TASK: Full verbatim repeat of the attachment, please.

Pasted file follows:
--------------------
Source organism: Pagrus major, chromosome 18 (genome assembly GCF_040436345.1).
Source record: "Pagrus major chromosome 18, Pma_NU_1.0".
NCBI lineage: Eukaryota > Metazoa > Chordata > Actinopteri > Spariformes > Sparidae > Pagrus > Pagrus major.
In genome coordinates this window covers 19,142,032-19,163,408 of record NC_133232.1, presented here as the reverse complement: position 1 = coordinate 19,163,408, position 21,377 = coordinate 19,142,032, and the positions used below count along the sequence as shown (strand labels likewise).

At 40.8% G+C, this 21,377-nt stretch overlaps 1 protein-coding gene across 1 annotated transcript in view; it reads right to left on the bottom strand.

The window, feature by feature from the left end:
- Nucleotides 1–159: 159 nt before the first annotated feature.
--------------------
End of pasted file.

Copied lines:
Source organism: Pagrus major, chromosome 18 (genome assembly GCF_040436345.1).
Source record: "Pagrus major chromosome 18, Pma_NU_1.0".
NCBI lineage: Eukaryota > Metazoa > Chordata > Actinopteri > Spariformes > Sparidae > Pagrus > Pagrus major.
In genome coordinates this window covers 19,142,032-19,163,408 of record NC_133232.1, presented here as the reverse complement: position 1 = coordinate 19,163,408, position 21,377 = coordinate 19,142,032, and the positions used below count along the sequence as shown (strand labels likewise).

At 40.8% G+C, this 21,377-nt stretch overlaps 1 protein-coding gene across 1 annotated transcript in view; it reads right to left on the bottom strand.

The window, feature by feature from the left end:
- Nucleotides 1–159: 159 nt before the first annotated feature.